Zornia latifolia

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Zornia latifolia
Zornia latifolia Sm.jpg
Scientific classification
Z. latifolia
Binomial name
Zornia latifolia

Zornia gracilis
Zornia pubescens
Zornia surinamensis[2]

Zornia latifolia is a species of flowering plant in the legume family, Fabaceae. It is native to South America.[1] Its distribution may extend into Central and North America.[3] It is also known as a naturalized species in tropical western Africa.[1] The plant is known commonly as maconha brava.[4]


This plant is a perennial herb with a branching stem taking a prostrate form on the ground and growing up to about 50 centimeters long. The leaves are bifoliolate, each made up of two leaflets, which are widely lance-shaped and up to 4 centimeters long. At the base is a stipule up to a centimeter in length. The herbage is hairless to lightly hairy. The inflorescence is a spike of up to 35 yellow flowers each about a centimeter long. The flowers open for only 5 to 10 hours. The bractlets are longer than the flowers and may cover them. The fruit is a spiny, hairy legume pod.[5]


In its native range it grows in savanna habitat with acidic and low-fertility soils. It tolerates drought, but does not tolerate cold or shade.[5] In Africa it grows as a weed in lawns and on roadsides.[3]

The plant is susceptible to plant pathogens such as the fungi Sphaceloma zorniae, which causes scab disease, and Meliola species, which cause stunting and distortion of the leaves. Insect pests include the red-necked peanutworm moth (Stegasta bosqueella).[5]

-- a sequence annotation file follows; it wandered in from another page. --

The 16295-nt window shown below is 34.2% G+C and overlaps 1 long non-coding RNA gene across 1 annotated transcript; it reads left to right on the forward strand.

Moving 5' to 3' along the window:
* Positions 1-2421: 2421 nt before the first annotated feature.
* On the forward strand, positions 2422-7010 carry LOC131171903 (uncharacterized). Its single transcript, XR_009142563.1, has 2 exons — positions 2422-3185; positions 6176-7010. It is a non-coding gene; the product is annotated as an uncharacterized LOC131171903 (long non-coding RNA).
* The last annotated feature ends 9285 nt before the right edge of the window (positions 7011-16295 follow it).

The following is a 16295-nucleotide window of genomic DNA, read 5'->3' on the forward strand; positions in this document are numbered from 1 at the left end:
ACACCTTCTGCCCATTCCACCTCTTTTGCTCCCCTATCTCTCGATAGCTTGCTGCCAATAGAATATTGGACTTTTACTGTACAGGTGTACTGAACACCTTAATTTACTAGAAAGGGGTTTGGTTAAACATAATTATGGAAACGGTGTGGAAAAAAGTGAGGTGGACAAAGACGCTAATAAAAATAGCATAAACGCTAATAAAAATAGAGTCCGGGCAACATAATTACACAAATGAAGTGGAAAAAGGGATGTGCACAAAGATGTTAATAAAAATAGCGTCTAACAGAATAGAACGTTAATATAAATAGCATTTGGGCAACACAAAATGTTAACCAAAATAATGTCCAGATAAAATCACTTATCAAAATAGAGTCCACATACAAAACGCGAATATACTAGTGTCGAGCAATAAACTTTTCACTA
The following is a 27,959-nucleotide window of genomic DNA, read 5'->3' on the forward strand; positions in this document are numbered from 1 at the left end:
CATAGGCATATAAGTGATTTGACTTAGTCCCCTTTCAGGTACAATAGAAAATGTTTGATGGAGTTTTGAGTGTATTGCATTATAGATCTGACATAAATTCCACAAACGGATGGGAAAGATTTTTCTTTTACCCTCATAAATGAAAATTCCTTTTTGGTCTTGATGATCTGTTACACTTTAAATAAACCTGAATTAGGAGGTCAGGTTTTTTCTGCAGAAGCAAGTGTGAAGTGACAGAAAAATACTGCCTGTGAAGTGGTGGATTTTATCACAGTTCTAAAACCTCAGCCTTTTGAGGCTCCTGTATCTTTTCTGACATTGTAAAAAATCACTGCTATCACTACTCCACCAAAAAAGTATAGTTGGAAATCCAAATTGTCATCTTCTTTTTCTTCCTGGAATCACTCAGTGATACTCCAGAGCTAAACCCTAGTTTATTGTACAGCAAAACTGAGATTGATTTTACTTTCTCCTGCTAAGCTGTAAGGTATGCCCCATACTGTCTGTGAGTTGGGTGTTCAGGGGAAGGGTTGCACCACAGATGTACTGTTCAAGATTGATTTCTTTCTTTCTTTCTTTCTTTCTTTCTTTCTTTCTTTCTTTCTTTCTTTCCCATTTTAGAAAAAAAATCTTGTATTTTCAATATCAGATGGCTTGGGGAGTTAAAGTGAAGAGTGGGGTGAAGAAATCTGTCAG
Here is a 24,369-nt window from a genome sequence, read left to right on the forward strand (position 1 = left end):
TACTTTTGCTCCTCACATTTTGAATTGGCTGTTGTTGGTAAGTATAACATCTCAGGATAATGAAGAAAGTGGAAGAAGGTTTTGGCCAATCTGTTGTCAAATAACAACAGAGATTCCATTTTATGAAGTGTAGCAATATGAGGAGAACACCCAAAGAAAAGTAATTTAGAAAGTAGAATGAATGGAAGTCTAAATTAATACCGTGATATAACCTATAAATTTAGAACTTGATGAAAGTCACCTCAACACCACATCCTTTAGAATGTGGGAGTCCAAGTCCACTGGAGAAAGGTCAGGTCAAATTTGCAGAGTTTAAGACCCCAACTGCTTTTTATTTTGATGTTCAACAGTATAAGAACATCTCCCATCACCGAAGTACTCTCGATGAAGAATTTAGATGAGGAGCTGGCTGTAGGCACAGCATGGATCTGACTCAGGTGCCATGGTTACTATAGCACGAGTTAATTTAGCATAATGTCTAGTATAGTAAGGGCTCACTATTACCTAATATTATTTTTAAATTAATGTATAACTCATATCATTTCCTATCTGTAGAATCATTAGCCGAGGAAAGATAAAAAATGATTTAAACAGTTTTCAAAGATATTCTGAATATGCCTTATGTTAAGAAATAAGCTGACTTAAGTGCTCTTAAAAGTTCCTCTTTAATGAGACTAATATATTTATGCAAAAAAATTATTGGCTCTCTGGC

This legume is a nutritious and palatable forage for livestock. It can be grown as a companion plant to grasses such as Andropogon gayanus and Brachiaria decumbens.[5]


This plant is part of many synthetic cannabis mixtures, such as 'Spice'.[4][6]


  1. ^ a b c "Zornia latifolia". Germplasm Resources Information Network (GRIN). Agricultural Research Service (ARS), United States Department of Agriculture (USDA). Retrieved 21 January 2018.
  2. ^ Zornia latifolia. The Plant List.
  3. ^ a b Zornia latifolia. FAO.
  4. ^ a b Fattore, L. and W. Fratta. (2011). Beyond THC: the new generation of cannabinoid designer drugs. Frontiers in Behavioral Neuroscience 5, 60.
  5. ^ a b c d Zornia latifolia. TropicalForages.
  6. ^ Hruba, L., et al. (2012). Apparent inverse relationship between cannabinoid agonist efficacy and tolerance/cross-tolerance produced by Δ9-tetrahydrocannabinol treatment in rhesus monkeys. Journal of Pharmacology and Experimental Therapeutics 342(3), 843-49.

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